Benefit concert to fund gravestone for local blues icon Boogie Woogie Red
poster by Gary Grimshaw; photo by Leni Sinclair
So, they often died with little or no money left to pay for headstones for their graves. That’s been a common tale all over America, for decades, but in recent years, various blues societies have done their part to rectify that sad situation.
In the Detroit area, the Detroit Blues Society’s Memorial Project raises funds to pay for the grave makers for the various Detroit-area blues greats who have died in such circumstances.
Some of the local blues greats whose graves now have markers thanks to those efforts are Clarence Butler and Curtis Butler—The Butler Twins—as well as Uncle Jesse White, Willie D. Warren, Louis “Bo” Collins and, most recently, Vernon “Boogie Woogie Red” Harrison, who was a fixture on the Ann Arbor / Detroit blues scene for many years.
Indeed, Red had a standing gig at the Blind Pig in Ann Arbor every Monday night for 11 years, from the early ‘70s to the early ‘80s, and continued to play around the area until his arthritis forced him to quit. Red died in 1992, and the society has had a few fundraisers to pay for his grave marker. And last autumn, the society was finally able to buy the marker and have it installed on Red’s grave in Lake Orion, in Oakland County.
So, as part of its ongoing fundraising for this kind effort, the society, in conjunction with other local groups, is presenting “A Benefit and Tribute to Boogie Woogie Red” on Saturday afternoon at the Zal Gaz Grotto club.
The proceeds will go to recoup the cost of Red’s grave marker, and any surplus funds will be used to help the society continue the Project. The tribute will feature local blues and jazz artists like pianist Mr. B (Mark Braun)—a disciple of Red’s who spent many hours listening to Red and then becoming friends with him—as well as RJ Spangler, George Bedard, Jerry “The Wolverine” Perrine and Duncan McMillan, as well as Ricky Nye from Cincinatti.Spangler will actually front two bands at the show—The Rootsologists with Kenny Brinkley and Planet D Nonet with Charles “Buddy” Smith. Mr. B closes the show with a solo set and then a jam session with other artists on the bill.
“Red was a unique guy and a unique talent,” says Braun, who has been banging the ivories around Ann Arbor and Detroit for more than 30 years, specializing in rollicking boogie-woogie and soulful blues. “He was a sweetheart of a guy, who meant a lot to me personally when I was young and learning what it meant to play piano blues.
“He was the first guy I started going to see regularly when I was old enough to go to clubs, and I think I saw him every Monday night at the Blind Pig for about 10 years. I have a lot of affection and remembrances of him, and could tell you many stories about him,” says Braun.
"Red was an important and somewhat overlooked bluesman of the post-war generation,” adds Spangler, who was chairman of the Society from 1992-’02 and now serves as vice president. “Putting headstones on unmarked bluesmens’ and womens’ graves is one way for us to pay homage to their legacies, and also draw attention to their music."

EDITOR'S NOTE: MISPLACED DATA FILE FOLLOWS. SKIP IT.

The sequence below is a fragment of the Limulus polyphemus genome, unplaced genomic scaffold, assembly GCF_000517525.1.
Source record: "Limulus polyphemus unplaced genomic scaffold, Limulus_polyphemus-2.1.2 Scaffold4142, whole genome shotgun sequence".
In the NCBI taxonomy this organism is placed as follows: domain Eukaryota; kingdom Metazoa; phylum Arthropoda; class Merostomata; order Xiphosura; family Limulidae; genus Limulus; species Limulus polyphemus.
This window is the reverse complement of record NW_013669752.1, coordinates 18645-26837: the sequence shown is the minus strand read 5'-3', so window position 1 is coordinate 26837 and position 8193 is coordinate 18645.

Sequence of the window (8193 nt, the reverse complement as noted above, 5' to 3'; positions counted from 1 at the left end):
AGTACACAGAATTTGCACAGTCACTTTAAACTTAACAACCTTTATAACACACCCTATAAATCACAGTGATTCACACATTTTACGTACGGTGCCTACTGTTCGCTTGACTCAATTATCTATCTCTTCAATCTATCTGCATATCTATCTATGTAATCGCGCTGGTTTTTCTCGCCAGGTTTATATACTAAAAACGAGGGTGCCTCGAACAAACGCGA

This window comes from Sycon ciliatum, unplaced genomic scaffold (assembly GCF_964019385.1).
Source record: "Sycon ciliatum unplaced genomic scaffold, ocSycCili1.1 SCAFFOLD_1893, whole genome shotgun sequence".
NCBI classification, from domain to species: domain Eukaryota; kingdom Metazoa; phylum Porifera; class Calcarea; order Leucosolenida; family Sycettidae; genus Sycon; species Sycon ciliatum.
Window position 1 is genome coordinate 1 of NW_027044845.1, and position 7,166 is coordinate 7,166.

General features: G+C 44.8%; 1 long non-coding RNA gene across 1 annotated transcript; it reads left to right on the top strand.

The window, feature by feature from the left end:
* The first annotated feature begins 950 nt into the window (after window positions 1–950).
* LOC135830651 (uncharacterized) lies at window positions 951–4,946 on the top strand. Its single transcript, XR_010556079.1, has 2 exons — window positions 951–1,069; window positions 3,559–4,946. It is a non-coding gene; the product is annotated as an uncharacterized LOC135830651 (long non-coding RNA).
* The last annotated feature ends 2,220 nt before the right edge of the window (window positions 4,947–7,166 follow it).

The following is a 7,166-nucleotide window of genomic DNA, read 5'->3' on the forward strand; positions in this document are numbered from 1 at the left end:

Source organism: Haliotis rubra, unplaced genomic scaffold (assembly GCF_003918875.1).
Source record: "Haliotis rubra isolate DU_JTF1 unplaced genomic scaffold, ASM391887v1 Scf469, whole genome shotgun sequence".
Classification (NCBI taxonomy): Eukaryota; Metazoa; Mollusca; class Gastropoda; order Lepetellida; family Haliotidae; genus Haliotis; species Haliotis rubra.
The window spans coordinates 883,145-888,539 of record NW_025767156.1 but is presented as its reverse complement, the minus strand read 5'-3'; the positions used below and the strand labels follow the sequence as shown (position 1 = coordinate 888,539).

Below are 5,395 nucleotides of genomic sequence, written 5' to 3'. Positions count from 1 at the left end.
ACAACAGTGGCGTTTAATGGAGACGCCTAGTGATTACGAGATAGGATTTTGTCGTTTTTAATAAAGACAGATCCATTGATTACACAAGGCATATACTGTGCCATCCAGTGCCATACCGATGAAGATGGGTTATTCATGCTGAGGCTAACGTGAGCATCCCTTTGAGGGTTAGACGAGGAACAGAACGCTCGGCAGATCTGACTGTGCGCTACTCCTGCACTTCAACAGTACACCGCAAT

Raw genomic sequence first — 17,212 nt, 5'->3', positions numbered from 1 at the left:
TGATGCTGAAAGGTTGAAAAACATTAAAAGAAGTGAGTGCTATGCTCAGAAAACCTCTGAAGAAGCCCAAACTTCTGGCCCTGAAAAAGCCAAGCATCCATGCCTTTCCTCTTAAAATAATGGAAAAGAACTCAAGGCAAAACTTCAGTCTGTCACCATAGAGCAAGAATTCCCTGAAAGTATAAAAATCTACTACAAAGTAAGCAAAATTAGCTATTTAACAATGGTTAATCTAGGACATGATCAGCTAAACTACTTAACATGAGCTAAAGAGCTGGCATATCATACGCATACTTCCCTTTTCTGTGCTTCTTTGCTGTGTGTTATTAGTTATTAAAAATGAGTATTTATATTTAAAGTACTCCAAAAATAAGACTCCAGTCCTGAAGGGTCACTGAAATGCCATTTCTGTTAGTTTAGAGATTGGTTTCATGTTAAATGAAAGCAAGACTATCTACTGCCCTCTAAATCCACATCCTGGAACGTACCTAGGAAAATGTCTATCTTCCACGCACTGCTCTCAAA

Red was born in Louisiana in 1924, and moved to Detroit with his family when he was just a child, and then spent most of the rest of his life in Detroit, save for a few years in Chicago, where he jammed with Lonnie Johnson, Tampa Red and Memphis Slim.
He also toured as the pianist in the bands of John Lee Hooker and Sonny Boy Williamson. He recorded a couple of solo albums for Blind Pig Records, a label that spun off from the Blind Pig club back in the 1970s and has been based in San Francisco for many years. Indeed, Red’s “Live at the Blind Pig” was the label’s very first release, according to the label's website.
“If it hadn’t been for Red, I may not have stuck my neck out and gone on this odyssey to learn piano blues,” says Braun.
By playing every Monday at the Pig, Red gave Ann Arbor audiences a glimpse into the world of blues musicians that they otherwise might not have had, says Braun.
“It was inspiring to see a real bluesman at work, and he was a good-natured guy who had a bit of the vaudevillian in him—his dad had been a vaudeville performer, and Red kept that tradition alive in his music. He was kind of a goofball onstage, constantly making jokes and delivering wisecracks.
“He could also be irascible at times, but I really loved him—that was a very exciting time in my life.”
Braun remembers one night in the ‘70s, when he was standing outside of the Pig—“I was probably having a smoke,” he recalls—when he saw that Red’s car had stalled out on the railroad tracks near the Pig, and that a train was coming. “I could see that he couldn’t get it started, and I ran over and pushed his car off before the train could hit it,” remembers Braun with a wry, relieved laugh.
Braun also recalls going to see Red play in a Detroit club one night, when Red was on a bill with Blind John Davis and Sunnyland Slim. "All three of ‘em played all night, and Red held his own, and maybe even came out on top.
“The thing about Red’s style that I can hear in my own playing is that he had a very relaxed way of playing, as opposed to some younger players who came along later and came to it through the rock lens, and play really athletically,” muses Braun.
“But like a lot of the older guys, Red came to it from the jazz perspective, and pulled some jazz into his playing, with his sense of swing and sense of timing. I always found that style, that approach to the piano, to be the most appealing, which is one of the many reasons I loved Red’s playing.”